Dear Ms. Beck:
Part of this book was great. The other parts made me cringe and I used SHOUTY notes at points on the PDF review copy I received. BUT, I was engaged for most of the book which is more than I can say about some of the stories I’ve been reading.
When her stripper sister gets injured, Kylie Roberts is forced to go on stage to save Stacy’s place at the Deuces. Kylie is kind of a judgmental sister. She doesn’t approve of her sister’s stripping even though it is what pays for the high rent apartment they rent (“even though her income as a yoga instructor barely covered a third of the rent.”). To be fair to Kylie, no one approves of the stripping including both Kylie and Stacy’s love interest. What frustrated me about this was that Kylie and Stacy came from the same oppressed small town, one that was super judgmental about both of them and their family.
And on that particular point, Kylie and Stacy agreed one hundred percent. The only thing more unacceptable than being homeless in LA? Returning to their tiny, backward hometown of Two Trout,
Tennessee, as the penniless failures all the naysayers predicted they’d be.
So Kylie is not only disapproving of Stacy’s profession, but Kylie benefits from this by living in a nicer apartment and from not being forced to return as a penniless failure. Further, her sister’s stripping is basically subsidizing Kylie’s pursuit as a yoga instructor. We get further judgment down the road when Stacy is the slut sister and Kylie is a virgin.
And yes, I plan to use this image every time I encounter a virgin in a contemporary. Worse, Stacy is not only a stripper and a slut, be she also is mean to her co workers where as Kylie is nice. I get it. Strippers are the devil’s spawn.
Trevor McCade is a detective working undercover at Deuces to try to ferret out the murderer of two patrons who have been beaten to death. Trevor has to manfully endure strip shows and lap dances in the course of his undercover investigation, all on the LAPD dime. He knows he is not supposed to be attracted to any of the strippers but he can’t help it. The scenes wherein Kylie dances for Trevor are very hot and the best part of the book. In those scenes we are treated to Kylie and Trevor feeling a multitude of emotions from power on Kylie’s part to frustration and guilt on Trevor’s part. They are also funny and hot at the same time:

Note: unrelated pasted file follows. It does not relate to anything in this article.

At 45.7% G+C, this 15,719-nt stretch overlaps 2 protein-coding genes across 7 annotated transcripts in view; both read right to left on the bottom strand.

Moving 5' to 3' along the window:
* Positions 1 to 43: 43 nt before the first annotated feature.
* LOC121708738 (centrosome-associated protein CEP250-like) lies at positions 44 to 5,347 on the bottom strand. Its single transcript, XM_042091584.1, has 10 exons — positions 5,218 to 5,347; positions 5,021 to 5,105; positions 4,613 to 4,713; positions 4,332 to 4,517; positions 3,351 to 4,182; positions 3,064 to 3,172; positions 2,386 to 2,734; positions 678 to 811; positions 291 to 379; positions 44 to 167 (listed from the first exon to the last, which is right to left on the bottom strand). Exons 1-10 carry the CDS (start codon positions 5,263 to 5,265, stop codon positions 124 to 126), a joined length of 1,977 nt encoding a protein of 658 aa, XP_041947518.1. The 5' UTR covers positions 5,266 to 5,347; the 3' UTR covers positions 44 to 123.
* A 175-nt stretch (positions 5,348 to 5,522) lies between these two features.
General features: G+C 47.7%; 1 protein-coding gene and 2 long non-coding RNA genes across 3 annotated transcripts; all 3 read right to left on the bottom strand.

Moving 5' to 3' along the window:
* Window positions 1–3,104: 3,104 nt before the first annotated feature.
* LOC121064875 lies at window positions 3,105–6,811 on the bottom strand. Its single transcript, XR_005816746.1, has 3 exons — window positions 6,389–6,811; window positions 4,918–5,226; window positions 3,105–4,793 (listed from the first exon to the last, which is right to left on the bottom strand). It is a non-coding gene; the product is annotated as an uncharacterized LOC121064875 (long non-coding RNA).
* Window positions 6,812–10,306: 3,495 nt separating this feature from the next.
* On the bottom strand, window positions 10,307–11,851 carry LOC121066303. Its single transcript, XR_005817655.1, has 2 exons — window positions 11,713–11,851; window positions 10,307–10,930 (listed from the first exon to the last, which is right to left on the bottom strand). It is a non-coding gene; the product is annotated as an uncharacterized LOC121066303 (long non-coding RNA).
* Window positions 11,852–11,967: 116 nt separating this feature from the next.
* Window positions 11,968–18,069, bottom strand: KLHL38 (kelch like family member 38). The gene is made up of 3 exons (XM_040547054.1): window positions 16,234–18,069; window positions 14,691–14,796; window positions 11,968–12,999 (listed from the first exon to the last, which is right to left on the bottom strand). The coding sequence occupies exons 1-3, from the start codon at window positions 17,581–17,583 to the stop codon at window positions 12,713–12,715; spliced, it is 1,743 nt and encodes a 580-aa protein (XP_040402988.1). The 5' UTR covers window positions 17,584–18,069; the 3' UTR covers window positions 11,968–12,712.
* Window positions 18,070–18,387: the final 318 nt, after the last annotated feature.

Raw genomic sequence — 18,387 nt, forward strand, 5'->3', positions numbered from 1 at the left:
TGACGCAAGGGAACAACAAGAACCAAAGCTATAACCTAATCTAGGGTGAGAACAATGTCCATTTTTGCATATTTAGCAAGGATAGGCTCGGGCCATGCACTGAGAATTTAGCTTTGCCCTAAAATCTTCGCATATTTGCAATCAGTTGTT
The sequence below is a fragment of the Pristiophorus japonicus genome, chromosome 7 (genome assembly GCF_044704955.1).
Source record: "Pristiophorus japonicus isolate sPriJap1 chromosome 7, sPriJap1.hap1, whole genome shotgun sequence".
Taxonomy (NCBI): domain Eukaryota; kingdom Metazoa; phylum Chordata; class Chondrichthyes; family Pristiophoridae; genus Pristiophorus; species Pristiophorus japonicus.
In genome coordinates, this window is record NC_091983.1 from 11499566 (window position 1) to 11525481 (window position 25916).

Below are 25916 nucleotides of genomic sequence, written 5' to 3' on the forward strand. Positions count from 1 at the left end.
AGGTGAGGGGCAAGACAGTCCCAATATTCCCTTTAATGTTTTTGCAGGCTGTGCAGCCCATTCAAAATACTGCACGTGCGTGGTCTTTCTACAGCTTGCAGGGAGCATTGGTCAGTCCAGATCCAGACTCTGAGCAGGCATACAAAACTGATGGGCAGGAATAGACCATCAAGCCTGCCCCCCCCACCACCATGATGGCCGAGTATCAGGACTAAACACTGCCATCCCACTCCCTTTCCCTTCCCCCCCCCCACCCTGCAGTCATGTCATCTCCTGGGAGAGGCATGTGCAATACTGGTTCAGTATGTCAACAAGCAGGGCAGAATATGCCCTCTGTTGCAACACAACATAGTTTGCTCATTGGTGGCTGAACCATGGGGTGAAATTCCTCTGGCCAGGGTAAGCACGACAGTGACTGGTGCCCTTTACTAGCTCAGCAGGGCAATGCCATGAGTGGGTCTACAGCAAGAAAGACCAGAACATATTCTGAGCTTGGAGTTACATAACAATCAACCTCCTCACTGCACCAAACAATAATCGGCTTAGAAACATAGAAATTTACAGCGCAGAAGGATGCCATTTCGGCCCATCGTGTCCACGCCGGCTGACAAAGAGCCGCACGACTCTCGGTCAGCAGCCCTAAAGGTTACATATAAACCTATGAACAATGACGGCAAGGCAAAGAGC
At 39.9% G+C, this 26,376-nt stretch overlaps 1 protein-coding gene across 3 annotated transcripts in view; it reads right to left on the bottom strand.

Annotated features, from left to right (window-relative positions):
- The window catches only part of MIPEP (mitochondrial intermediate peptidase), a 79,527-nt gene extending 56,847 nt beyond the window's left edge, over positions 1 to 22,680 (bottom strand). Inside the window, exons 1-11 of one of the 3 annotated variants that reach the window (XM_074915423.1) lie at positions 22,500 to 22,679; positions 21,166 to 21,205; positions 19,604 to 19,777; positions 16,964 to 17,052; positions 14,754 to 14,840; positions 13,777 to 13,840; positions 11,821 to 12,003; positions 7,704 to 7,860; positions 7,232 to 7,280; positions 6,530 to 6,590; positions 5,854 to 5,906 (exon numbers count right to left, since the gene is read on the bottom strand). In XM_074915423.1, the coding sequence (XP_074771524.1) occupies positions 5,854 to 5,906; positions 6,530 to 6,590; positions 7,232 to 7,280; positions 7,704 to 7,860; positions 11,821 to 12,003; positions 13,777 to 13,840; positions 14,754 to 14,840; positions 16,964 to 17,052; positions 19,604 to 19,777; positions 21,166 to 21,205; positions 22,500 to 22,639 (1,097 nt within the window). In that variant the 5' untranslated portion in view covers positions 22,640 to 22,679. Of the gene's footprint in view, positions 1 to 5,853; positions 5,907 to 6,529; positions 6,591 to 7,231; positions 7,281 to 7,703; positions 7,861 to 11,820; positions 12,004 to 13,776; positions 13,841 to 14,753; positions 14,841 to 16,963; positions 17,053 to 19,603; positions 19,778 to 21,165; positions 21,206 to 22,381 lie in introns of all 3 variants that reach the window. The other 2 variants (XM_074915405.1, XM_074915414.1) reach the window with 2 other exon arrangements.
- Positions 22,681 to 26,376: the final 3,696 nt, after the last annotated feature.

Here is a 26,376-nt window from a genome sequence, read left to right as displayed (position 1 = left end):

“Glad you’re enjoying the show, Trevor.”
“Absolutely. In fact, you need to lift up a little or… ah…”
Too late. She felt some of the “incidental contact” Stacy had warned of, and jerked away, almost losing
her balance in the process.
Unfortunately we can’t have an entire book of private lap dances. (I say that totally unironically) The investigation intrudes and we have Kylie pretending to be Stacy and answering questions of the LAPD. We have Kylie and Trevor making out in the LAPD witness interview room. We have Kylie acting so stupidly toward the end which results in bad results all around.
There is a secondary romance between Stacy and Ian, Trevor’s partner. The story is told only from Kylie and Trevor’s point of view so we are treated to Kylie listening to the two have sex or Stacy recounting events. The secondary romance didn’t seem to smoothly fit into the narrative nor did Stacy and Kylie’s abrupt reconciliation toward the end where they acknowledged their envy of the other.
Finally, I think you need to review the diagram explaining where the hymen is.
So what to grade this book? I gave it a C. There were some really good parts and some really bad parts.